In ancient Greek mythology, Icarus’ wax wings melted when he dared to fly too close to the sun. Now, researchers reporting in ACS Applied Materials & Interfaces have made artificial wings that are actually powered by the sun. The tiny wings, which can flap even faster than those of butterflies, could someday be used in robots or devices for solar energy harvesting, the researchers say.
Light-driven actuators — devices that convert light directly into mechanical work — have attracted attention because they are wireless and easy to control. However, to keep going, they usually require a high-intensity light source that can be turned on and off, or additional hardware. Ningyi Yuan, Jianning Ding and colleagues wanted to develop a flexible film that could convert natural sunlight into a flapping motion, without the need for additional hardware.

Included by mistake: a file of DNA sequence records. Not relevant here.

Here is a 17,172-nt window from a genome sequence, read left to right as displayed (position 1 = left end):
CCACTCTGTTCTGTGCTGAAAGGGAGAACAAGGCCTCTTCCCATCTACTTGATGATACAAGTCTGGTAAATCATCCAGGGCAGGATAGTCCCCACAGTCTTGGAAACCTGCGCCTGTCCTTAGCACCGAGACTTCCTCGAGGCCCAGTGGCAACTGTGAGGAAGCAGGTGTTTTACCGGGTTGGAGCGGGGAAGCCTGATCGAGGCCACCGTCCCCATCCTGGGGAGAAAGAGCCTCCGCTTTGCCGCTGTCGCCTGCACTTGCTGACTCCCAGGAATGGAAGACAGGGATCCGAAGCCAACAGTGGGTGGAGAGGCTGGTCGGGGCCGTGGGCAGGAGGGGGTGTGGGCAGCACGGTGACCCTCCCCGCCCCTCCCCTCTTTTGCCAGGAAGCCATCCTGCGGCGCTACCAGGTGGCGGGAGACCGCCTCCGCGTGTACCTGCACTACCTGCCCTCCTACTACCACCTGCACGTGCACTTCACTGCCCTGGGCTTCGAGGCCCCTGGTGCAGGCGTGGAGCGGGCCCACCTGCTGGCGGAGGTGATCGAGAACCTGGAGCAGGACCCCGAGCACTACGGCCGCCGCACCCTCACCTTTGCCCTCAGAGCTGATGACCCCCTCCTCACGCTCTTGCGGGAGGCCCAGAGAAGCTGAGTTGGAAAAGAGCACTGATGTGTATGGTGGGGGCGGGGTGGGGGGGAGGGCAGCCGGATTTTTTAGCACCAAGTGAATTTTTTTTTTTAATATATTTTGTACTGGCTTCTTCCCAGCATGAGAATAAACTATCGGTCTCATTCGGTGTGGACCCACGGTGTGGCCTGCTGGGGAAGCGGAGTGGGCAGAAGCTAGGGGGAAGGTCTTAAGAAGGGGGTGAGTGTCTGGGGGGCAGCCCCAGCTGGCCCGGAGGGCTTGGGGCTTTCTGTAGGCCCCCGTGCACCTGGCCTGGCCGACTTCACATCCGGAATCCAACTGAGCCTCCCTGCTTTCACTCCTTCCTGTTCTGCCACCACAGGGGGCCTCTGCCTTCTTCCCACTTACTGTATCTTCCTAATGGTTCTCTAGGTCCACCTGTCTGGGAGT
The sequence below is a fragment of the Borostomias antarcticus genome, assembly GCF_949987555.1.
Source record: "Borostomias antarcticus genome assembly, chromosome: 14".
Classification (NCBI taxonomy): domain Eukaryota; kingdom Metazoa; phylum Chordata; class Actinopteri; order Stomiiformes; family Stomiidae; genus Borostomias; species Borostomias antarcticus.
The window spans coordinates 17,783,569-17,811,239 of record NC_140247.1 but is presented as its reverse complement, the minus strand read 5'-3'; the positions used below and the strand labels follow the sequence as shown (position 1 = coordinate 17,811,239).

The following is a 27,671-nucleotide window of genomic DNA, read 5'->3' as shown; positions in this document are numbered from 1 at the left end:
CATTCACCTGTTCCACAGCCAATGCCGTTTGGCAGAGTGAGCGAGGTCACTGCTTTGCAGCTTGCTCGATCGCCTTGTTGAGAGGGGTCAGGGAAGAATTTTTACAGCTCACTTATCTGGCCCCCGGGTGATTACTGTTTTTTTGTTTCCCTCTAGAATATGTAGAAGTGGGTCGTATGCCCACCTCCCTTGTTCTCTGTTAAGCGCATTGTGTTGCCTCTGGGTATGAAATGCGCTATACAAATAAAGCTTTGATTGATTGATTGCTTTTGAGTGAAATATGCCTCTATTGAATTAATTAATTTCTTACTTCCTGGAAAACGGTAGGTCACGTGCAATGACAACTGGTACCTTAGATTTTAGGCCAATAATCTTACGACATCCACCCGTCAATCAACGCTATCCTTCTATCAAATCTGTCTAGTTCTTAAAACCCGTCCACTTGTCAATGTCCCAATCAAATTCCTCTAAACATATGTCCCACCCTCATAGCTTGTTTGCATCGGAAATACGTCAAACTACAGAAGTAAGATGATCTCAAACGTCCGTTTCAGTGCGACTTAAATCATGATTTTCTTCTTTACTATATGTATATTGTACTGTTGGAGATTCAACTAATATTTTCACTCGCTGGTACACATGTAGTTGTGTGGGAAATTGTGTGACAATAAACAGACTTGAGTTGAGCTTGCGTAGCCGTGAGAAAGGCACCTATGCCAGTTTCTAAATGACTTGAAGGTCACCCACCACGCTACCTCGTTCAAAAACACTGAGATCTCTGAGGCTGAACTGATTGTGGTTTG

To make their device, which they called a flexible bio-butterfly-wing (FBBW), the researchers coated a thin polymer sheet with a nanocrystalline metallic film. When the team fixed one end of the FBBW strip to a support and shone simulated sunlight onto it, the temperature of the strip increased, and the free end curled up because of the large difference in thermal expansion between the metal and polymer layers. Then, the curved part of the FBBW shaded the metallic layer below, causing the temperature to drop and the strip to unfold. Continuous cycles of bending and unfolding produced a flapping motion that could exceed the frequency of actual butterfly wings. The team demonstrated the FBBW in a light-driven whirligig and sailboat, and in a device that converted sunlight into an electric current. It could someday be used in flying animal robots, among other applications, the researchers say.
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